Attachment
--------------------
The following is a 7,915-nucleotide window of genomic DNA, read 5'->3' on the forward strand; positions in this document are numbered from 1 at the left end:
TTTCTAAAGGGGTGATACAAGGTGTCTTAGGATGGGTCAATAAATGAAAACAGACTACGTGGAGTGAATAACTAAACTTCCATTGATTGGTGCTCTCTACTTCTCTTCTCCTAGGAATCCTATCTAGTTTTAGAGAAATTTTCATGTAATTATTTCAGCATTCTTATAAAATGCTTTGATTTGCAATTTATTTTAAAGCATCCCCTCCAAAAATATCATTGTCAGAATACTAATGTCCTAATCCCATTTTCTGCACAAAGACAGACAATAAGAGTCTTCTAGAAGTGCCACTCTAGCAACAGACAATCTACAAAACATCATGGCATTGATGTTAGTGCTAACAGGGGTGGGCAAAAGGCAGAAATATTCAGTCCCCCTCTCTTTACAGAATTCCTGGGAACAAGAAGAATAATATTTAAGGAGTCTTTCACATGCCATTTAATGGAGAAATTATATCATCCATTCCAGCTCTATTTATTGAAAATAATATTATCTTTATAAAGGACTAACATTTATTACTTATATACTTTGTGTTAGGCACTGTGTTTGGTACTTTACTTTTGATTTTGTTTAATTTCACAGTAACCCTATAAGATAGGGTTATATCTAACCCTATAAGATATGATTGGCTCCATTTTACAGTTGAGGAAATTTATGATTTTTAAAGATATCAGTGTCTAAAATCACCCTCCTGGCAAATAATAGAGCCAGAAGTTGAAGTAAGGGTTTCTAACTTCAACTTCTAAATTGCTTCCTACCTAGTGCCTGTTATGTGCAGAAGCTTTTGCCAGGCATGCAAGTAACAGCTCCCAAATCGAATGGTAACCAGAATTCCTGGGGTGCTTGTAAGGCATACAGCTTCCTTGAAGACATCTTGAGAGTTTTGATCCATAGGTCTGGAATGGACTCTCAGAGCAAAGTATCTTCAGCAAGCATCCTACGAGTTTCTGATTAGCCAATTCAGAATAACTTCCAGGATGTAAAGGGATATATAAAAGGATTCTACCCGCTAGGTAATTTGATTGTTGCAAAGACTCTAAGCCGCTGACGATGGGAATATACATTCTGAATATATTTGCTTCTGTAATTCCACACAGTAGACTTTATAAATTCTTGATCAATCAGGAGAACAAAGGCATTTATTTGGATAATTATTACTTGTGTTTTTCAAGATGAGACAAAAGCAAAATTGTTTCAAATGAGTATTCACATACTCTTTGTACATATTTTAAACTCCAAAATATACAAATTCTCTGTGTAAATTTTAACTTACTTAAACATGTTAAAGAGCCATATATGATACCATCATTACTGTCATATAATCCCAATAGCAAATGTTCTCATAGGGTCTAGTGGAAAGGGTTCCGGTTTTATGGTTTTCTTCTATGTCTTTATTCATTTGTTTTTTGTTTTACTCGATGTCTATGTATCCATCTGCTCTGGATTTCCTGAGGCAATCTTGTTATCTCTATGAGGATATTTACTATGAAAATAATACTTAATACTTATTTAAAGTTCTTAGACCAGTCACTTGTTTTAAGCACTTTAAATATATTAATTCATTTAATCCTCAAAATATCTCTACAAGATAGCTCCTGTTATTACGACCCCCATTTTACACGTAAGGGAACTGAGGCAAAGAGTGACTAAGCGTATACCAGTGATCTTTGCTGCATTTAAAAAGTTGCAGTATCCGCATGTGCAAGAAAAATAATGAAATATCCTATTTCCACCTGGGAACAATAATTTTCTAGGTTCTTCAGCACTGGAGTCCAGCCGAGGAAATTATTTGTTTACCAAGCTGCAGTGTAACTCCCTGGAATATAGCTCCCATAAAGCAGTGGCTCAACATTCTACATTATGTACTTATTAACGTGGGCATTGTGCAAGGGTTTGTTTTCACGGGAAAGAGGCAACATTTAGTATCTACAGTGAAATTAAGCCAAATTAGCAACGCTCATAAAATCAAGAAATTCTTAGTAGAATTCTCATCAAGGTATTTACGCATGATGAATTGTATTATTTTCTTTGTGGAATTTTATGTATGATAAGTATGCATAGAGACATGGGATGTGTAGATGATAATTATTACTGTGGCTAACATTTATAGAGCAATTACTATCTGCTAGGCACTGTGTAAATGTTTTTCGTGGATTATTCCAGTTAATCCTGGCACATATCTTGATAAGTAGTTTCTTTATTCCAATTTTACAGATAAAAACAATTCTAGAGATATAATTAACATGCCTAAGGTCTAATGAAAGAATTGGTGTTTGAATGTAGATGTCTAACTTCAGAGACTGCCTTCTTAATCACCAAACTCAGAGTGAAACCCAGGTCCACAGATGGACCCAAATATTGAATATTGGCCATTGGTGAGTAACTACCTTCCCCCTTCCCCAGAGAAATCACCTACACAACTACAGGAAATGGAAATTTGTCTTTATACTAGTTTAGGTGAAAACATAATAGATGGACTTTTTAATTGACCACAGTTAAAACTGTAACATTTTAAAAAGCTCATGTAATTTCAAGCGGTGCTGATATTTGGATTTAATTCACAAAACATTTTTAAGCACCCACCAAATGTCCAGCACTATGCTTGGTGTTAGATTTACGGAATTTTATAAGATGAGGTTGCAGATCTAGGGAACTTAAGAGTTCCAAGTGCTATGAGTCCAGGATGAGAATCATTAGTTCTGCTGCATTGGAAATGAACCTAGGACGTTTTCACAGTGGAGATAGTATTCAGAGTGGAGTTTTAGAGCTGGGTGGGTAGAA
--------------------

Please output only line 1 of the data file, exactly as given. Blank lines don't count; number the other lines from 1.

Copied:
The following is a 7,915-nucleotide window of genomic DNA, read 5'->3' on the forward strand; positions in this document are numbered from 1 at the left end: